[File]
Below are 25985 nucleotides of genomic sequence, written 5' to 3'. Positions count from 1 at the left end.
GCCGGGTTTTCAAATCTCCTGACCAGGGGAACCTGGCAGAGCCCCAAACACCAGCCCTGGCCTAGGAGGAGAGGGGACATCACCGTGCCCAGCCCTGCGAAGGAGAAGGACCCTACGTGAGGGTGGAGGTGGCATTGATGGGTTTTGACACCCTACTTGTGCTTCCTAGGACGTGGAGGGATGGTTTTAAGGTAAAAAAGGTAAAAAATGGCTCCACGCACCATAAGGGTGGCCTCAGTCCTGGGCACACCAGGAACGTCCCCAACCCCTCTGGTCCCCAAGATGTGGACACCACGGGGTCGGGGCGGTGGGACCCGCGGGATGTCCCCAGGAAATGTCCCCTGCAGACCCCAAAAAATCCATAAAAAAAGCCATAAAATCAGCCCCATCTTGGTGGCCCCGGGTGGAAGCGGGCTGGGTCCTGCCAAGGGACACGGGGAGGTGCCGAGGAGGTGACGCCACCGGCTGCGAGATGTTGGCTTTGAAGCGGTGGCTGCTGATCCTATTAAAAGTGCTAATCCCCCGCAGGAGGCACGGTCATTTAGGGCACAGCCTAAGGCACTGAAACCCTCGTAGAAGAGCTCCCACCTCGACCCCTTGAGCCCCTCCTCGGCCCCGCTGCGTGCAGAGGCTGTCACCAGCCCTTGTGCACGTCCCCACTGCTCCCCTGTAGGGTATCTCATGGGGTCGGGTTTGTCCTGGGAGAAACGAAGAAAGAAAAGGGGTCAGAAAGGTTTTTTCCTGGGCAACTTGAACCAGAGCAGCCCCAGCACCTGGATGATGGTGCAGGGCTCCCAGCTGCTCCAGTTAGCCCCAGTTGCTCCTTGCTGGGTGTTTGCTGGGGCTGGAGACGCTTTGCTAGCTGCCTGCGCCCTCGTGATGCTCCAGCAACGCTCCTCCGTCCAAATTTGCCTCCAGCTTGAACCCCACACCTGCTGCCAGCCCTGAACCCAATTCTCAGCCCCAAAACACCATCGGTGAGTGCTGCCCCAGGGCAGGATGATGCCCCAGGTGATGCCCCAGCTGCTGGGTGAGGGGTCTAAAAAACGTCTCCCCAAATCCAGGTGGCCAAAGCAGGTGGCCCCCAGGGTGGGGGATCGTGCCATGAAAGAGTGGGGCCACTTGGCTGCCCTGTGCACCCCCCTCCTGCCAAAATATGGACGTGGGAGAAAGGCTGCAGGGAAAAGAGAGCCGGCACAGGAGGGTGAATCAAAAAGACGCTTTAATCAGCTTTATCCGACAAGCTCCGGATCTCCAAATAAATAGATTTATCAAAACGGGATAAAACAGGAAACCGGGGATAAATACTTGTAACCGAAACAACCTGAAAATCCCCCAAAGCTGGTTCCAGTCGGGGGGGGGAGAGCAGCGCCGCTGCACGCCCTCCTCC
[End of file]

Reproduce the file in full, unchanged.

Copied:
Below are 25985 nucleotides of genomic sequence, written 5' to 3'. Positions count from 1 at the left end.
GCCGGGTTTTCAAATCTCCTGACCAGGGGAACCTGGCAGAGCCCCAAACACCAGCCCTGGCCTAGGAGGAGAGGGGACATCACCGTGCCCAGCCCTGCGAAGGAGAAGGACCCTACGTGAGGGTGGAGGTGGCATTGATGGGTTTTGACACCCTACTTGTGCTTCCTAGGACGTGGAGGGATGGTTTTAAGGTAAAAAAGGTAAAAAATGGCTCCACGCACCATAAGGGTGGCCTCAGTCCTGGGCACACCAGGAACGTCCCCAACCCCTCTGGTCCCCAAGATGTGGACACCACGGGGTCGGGGCGGTGGGACCCGCGGGATGTCCCCAGGAAATGTCCCCTGCAGACCCCAAAAAATCCATAAAAAAAGCCATAAAATCAGCCCCATCTTGGTGGCCCCGGGTGGAAGCGGGCTGGGTCCTGCCAAGGGACACGGGGAGGTGCCGAGGAGGTGACGCCACCGGCTGCGAGATGTTGGCTTTGAAGCGGTGGCTGCTGATCCTATTAAAAGTGCTAATCCCCCGCAGGAGGCACGGTCATTTAGGGCACAGCCTAAGGCACTGAAACCCTCGTAGAAGAGCTCCCACCTCGACCCCTTGAGCCCCTCCTCGGCCCCGCTGCGTGCAGAGGCTGTCACCAGCCCTTGTGCACGTCCCCACTGCTCCCCTGTAGGGTATCTCATGGGGTCGGGTTTGTCCTGGGAGAAACGAAGAAAGAAAAGGGGTCAGAAAGGTTTTTTCCTGGGCAACTTGAACCAGAGCAGCCCCAGCACCTGGATGATGGTGCAGGGCTCCCAGCTGCTCCAGTTAGCCCCAGTTGCTCCTTGCTGGGTGTTTGCTGGGGCTGGAGACGCTTTGCTAGCTGCCTGCGCCCTCGTGATGCTCCAGCAACGCTCCTCCGTCCAAATTTGCCTCCAGCTTGAACCCCACACCTGCTGCCAGCCCTGAACCCAATTCTCAGCCCCAAAACACCATCGGTGAGTGCTGCCCCAGGGCAGGATGATGCCCCAGGTGATGCCCCAGCTGCTGGGTGAGGGGTCTAAAAAACGTCTCCCCAAATCCAGGTGGCCAAAGCAGGTGGCCCCCAGGGTGGGGGATCGTGCCATGAAAGAGTGGGGCCACTTGGCTGCCCTGTGCACCCCCCTCCTGCCAAAATATGGACGTGGGAGAAAGGCTGCAGGGAAAAGAGAGCCGGCACAGGAGGGTGAATCAAAAAGACGCTTTAATCAGCTTTATCCGACAAGCTCCGGATCTCCAAATAAATAGATTTATCAAAACGGGATAAAACAGGAAACCGGGGATAAATACTTGTAACCGAAACAACCTGAAAATCCCCCAAAGCTGGTTCCAGTCGGGGGGGGGAGAGCAGCGCCGCTGCACGCCCTCCTCC